The first Grand Seiko is re-created in Brilliant Hard Titanium with an urushi dial to mark 110 years since the introduction of Japan’s first wristwatch.

The history of Seiko began in 1881 when Kintaro Hattori opened a shop in Ginza to repair and sell timepieces. In 1913, his company produced Japan’s first wristwatch, the Laurel, and many achievements that have advanced the art of watchmaking followed, from the first Grand Seiko watch in 1960, to observatory-trial performances that took the industry by storm a few years later, to the groundbreaking technology that is Spring Drive in 1999. This year marks the 110th anniversary of the Laurel, a milestone celebrated with the release of a series of commemorative timepieces including a new Grand Seiko limited edition that, like all the watches in the series, draws its inspiration from the company’s rich technological and design heritage.

Ever since the first watch in 1960, durability and longevity have been the North Stars that have guided Grand Seiko on its path to making the ultimate watch. With this in mind, Grand Seiko celebrates 110 years of Seiko watchmaking with a Brilliant Hard Titanium re-creation of the first Grand Seiko timepiece, with the beloved profile of 1960. It features an urushi lacquer dial with maki-e hour markers crafted to stand the test of time and captivate generations of watch connoisseurs with its uniquely Japanese beauty.


The gold maki-e markers set against black urushi result in a legible and beautiful dial, a hallmark of Grand Seiko watchmaking.

The gold maki-e markers set against black urushi result in a legible and beautiful dial,
a hallmark of Grand Seiko watchmaking.


Urushi lacquer is synonymous with traditional Japanese craft, and its use can be traced back to Japan’s Jomon Period (13,100 BCE– 400 BCE). While today it is most often employed to add a level of restrained ornamentation, urushi’s utility through the ages caused it to be used for its antiseptic and preservative qualities. The lacquer employed by Grand Seiko has the distinction of being sourced exclusively from the country of Japan, a rarity today, when the vast majority of the urushi is produced abroad. The jet-black color of the urushi in this watch’s dial was achieved through the addition of iron. The lacquer is further enhanced through a special treatment unique to Grand Seiko that prevents its color from changing over time.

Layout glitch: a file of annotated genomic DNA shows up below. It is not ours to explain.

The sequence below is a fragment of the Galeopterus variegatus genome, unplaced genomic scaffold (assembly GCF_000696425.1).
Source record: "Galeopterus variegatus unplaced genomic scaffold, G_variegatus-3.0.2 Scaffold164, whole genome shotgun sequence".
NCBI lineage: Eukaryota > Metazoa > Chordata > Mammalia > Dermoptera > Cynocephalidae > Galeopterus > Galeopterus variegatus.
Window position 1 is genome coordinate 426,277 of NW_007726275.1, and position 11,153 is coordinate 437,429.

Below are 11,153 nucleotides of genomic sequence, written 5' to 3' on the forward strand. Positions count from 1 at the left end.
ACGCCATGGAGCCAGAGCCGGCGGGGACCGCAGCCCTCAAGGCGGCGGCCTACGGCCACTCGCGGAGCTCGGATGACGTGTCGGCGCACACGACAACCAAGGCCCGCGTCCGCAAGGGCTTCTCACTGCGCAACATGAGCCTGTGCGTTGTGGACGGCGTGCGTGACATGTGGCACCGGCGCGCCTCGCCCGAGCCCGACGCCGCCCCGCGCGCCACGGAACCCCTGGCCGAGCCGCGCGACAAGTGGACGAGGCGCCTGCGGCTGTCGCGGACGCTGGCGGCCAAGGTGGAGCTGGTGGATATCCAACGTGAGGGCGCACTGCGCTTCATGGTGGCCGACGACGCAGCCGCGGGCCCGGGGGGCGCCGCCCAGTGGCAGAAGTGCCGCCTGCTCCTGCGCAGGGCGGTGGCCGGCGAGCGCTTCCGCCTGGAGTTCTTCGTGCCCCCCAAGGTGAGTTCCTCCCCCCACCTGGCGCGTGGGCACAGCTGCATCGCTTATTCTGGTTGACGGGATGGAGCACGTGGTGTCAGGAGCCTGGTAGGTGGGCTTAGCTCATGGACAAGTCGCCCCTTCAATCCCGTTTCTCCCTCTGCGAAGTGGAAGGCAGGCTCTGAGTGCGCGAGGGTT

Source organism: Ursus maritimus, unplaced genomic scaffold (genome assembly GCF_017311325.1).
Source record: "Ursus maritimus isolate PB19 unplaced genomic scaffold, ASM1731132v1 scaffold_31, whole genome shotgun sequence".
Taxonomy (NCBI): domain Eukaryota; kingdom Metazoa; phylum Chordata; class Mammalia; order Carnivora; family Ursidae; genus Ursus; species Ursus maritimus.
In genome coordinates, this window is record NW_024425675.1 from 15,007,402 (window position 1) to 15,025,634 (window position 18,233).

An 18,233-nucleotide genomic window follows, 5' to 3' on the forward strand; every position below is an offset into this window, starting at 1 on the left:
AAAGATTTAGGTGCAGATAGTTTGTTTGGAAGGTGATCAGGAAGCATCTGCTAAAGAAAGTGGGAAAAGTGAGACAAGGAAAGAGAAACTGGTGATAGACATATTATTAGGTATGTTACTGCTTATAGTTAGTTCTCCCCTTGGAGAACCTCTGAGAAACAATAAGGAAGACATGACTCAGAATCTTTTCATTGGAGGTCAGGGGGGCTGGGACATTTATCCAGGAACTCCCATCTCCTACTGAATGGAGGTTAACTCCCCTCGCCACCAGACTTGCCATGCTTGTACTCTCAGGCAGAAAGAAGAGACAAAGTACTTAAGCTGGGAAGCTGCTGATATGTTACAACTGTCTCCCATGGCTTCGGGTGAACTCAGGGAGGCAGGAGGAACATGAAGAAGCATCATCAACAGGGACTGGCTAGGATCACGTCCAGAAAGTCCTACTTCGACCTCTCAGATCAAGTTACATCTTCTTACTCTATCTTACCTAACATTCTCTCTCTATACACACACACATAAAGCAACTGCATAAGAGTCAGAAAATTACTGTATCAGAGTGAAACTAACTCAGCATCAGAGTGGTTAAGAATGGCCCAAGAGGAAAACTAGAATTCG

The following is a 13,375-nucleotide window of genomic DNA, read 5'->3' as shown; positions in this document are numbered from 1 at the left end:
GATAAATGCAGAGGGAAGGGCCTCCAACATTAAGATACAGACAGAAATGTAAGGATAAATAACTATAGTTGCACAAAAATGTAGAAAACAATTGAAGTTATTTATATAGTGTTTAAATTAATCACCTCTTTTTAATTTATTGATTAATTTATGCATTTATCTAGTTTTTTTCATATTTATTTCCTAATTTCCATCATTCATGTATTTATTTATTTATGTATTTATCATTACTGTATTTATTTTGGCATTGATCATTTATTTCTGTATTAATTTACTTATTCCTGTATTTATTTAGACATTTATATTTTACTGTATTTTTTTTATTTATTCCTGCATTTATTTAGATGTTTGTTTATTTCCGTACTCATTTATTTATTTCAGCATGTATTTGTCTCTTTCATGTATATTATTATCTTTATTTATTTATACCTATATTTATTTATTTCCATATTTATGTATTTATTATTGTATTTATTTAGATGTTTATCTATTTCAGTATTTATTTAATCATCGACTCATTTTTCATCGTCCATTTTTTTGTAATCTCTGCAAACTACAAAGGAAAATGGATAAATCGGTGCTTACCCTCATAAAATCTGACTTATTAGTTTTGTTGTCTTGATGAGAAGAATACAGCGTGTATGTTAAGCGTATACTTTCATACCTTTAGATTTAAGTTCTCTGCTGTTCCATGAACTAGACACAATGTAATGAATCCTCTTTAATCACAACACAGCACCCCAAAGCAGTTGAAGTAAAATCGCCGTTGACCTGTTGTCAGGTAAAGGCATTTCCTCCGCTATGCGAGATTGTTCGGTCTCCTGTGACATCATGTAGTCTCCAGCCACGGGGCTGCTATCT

The maki-e hour markers were brought to life by urushi master Isshu Tamura in his studio in the city of Kanazawa, which means “marsh of gold,” located on the West Coast of Japan. The markers and Grand Seiko name are built up, layer upon layer, through the application of lacquer, endowing them with their trademark three-dimensional profile. Next comes the 24k gold powder – maki-e means “sprinkled picture” – which is applied and polished fastidiously with the special tools of the artisan. The process requires tremendous dexterity and precision to the micron level. Producing markers of uniform depth and width on a curved surface such as this watch dial is a challenge that requires a master’s touch.



The seconds and minute hands are gently curved down towards the dial by hand to enhance legibility


As a re-creation of the very first watch to emerge from the then-fledgling Grand Seiko in 1960, the anniversary limited edition cuts a striking vintage profile, one that many watch lovers will recognize instantly. But for the urushi and maki-e treatments, the curved dial and Grand Seiko lettering are faithful to the original 1960 creation – which, like every Grand Seiko watch, was born of Japanese craftsmanship. But here, through the implementation of Japanese craftsmanship far older than watchmaking itself, a beloved design reaches a new level.



The case back is sapphire crystal, revealing the beauty of the 9S64 movement.


Ticking away under the dial is the manually wound Caliber 9S64, which allows for the slim profile and accuracy to +5 to -3 seconds per day. The Brilliant Hard Titanium case and clasp ensure that the re-creation is not only beautiful and light but also highly resistant to corrosion and scratches. Grand Seiko’s proprietary alloy is brighter than traditional titanium, causing the Zaratsu-polished surfaces to appear even more radiant while commanding a hardness double that of standard stainless steel.




Two leather straps accompany the new creation. The first incorporates a traditional Japanese weaving technique called yoroiori that was once used for making samurai armor. Thin strips of calf leather and fabric are interlaced by a skilled artisan to enhance the watch strap’s durability. The second strap is leather sourced for its softness, unique texture, and comfort.


additional strap

The re-creation comes with an additional strap.


This watch will be available as a limited edition of 500 at the Grand Seiko Boutiques and select retail partners in February 2023.


Shop Grand Seiko Watches at LaViano Jewelers